Do you know what’s going with NHS dental contract reform? Practice Plan is asking you to have your say.
When it comes to reform of the NHS dental contract in England, most can agree that the care pathways tested by the prototype practices are positive.
Many have pointed to the fact that the red, amber, green (RAG) traffic light system is useful and has resulted in oral health improvements in patients.
However, alongside this there is a recurring concern about the resources it takes to deliver this pathway and the impact on a practice’s profitability.
At a recent What Next for NHS Dentistry? event, Paul Worskett, a prototype B practice owner, said: ‘I think it would be very difficult for a single-handed practitioner to make it work due to the level of skill mixing required.
‘There’s a lot of balls to juggle – capitation, UDA targets, the appointment book.
‘You need a reasonable-sized team to make it work and it looks like larger practice contracts is probably the direction of travel for the wider NHS.’
However, Ian Redfearn, a prototype A practice owner, said he thought a practice with just one dentist and one therapist could be able to strike the right balance to deliver patient care and meet the targets under his contract.
At another of the What Next for NHS Dentistry? events, Shiv Pabary MBE, who was part of the pilot process, revealed: ‘We really embraced the change and we were actually over-delivering before we became a pilot.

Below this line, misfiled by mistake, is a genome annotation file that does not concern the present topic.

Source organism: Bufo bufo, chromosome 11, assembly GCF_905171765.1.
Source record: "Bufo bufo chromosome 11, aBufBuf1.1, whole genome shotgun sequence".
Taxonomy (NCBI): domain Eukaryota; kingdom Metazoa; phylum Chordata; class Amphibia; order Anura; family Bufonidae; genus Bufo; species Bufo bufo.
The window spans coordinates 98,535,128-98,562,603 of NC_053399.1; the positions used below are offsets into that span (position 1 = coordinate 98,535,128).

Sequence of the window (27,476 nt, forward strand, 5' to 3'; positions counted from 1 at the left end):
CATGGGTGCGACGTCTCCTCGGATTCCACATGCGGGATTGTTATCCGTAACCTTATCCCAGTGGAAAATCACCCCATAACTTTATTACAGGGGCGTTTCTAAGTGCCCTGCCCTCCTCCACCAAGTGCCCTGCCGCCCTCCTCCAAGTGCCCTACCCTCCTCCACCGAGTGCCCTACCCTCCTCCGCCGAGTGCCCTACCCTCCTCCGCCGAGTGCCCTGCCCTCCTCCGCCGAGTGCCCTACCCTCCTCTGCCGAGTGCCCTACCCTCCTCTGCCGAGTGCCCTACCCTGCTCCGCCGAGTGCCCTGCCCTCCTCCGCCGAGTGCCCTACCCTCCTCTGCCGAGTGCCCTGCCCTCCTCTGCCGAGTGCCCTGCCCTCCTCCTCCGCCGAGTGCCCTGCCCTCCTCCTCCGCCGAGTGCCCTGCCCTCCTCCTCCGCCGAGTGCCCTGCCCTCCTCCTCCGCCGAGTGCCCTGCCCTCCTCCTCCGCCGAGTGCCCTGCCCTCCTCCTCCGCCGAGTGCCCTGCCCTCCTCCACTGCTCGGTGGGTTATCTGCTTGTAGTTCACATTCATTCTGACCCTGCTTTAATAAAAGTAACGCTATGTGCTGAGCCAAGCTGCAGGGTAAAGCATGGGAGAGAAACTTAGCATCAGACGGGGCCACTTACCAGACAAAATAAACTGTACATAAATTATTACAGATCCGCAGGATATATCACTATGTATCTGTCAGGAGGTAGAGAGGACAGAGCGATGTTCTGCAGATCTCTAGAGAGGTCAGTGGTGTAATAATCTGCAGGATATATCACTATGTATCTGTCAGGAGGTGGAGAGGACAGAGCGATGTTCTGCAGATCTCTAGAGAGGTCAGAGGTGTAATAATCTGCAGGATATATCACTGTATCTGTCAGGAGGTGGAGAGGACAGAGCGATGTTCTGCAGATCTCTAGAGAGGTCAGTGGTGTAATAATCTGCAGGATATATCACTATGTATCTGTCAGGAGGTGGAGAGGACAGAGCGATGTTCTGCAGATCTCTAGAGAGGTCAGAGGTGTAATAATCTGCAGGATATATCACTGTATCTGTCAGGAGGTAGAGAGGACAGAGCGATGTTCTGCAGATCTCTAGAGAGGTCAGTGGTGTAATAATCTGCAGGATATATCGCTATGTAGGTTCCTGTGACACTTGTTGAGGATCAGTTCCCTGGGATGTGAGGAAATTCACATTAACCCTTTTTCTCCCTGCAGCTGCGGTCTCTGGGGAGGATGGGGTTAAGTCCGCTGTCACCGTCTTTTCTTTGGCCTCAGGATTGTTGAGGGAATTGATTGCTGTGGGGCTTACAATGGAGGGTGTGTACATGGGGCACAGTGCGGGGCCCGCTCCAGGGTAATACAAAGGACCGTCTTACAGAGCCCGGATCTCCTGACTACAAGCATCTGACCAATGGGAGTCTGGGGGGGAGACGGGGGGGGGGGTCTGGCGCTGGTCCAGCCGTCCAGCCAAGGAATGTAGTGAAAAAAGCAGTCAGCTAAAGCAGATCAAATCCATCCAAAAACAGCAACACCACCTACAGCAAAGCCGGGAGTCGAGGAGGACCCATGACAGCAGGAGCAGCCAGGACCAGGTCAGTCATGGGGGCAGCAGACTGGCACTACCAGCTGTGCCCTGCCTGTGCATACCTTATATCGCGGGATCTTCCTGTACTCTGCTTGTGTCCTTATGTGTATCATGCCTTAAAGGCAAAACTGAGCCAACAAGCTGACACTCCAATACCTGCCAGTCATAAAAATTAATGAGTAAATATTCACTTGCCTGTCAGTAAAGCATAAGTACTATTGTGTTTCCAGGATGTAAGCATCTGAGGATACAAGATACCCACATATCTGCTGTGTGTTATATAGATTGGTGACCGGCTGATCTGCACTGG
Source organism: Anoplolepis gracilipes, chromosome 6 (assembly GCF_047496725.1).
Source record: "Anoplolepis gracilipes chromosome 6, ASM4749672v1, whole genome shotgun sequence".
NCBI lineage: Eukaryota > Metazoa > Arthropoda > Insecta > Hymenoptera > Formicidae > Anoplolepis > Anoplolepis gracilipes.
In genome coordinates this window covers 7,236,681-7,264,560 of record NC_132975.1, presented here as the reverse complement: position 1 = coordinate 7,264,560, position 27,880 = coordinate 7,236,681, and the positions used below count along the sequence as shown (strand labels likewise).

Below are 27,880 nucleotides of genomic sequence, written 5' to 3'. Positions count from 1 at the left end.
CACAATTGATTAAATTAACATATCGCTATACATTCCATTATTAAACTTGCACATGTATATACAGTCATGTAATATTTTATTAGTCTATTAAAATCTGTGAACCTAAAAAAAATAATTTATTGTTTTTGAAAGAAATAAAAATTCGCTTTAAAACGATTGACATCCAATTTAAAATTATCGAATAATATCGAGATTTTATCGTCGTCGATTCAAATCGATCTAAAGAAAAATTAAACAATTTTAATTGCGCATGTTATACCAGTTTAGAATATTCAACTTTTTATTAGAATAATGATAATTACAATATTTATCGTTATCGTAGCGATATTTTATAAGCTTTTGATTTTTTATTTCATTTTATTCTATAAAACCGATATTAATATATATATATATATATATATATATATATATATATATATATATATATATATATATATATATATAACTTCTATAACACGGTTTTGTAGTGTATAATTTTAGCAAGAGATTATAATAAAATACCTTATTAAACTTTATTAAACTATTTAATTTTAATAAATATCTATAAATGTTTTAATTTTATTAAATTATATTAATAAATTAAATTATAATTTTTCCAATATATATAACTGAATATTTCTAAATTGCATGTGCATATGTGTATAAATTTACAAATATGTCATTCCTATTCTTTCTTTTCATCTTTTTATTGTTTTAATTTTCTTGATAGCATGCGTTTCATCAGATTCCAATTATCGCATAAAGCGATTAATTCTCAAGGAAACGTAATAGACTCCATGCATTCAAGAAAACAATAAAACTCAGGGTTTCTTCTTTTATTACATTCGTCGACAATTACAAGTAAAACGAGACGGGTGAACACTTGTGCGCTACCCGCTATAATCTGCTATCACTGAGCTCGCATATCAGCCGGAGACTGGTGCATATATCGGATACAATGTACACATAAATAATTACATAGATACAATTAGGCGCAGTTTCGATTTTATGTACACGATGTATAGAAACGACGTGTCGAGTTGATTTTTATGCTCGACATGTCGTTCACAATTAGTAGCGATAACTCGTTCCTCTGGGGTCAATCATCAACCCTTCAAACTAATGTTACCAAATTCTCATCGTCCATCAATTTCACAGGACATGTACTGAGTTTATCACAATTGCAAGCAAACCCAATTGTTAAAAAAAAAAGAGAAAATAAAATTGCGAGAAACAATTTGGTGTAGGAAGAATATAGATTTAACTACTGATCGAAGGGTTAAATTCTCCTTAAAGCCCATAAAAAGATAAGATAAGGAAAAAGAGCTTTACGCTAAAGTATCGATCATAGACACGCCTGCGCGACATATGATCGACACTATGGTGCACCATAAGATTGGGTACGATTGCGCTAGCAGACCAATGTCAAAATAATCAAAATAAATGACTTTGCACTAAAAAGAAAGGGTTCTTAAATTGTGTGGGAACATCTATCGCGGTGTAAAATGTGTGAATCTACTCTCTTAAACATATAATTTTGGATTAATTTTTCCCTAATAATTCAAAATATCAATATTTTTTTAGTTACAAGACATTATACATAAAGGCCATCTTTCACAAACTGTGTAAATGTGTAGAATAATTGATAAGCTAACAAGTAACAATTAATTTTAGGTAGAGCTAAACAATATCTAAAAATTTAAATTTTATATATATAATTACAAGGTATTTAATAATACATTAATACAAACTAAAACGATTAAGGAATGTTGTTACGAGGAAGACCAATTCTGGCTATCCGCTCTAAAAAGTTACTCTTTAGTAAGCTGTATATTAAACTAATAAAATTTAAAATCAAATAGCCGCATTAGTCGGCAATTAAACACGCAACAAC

‘Within three years we lost 38% of our patients, people were waiting a long time for appointments and it was obvious that if we carried on into the prototypes that we would face clawback, so we left.’
He also suggested that dentists shouldn’t just look at their accounts when it comes to judging the sustainability of their business model under reform.
Shiv said: ‘The comments from the evaluation reports show that there has been a lot of investment by most of the practices in terms of skill mix, recruiting more therapists or hygienists, etc, and the extra hours needed.
‘So, it’s not what you earn or what you make as a practice, it’s the time you’re spending to keep the numbers up – and there’s a cost to that.’
A dentist in that audience who had been a prototype B practice, but was due to leave the programme in a matter of days, said he was doing so with a ‘heavy heart’ but that profits had been ‘reducing significantly’.
In the first year of being a prototype, the practice lost £25,000 and in subsequent years their waiting times went up and they faced clawback of £70,000.
What do you think the impact of contract reform will be on your profitability or workload?
How knowledgeable do you feel about the reform proposals?
You can have your say by filling in the Dentistry Confidence Monitor Survey.
You can also find out more about future What Next for NHS Dentistry? events here.
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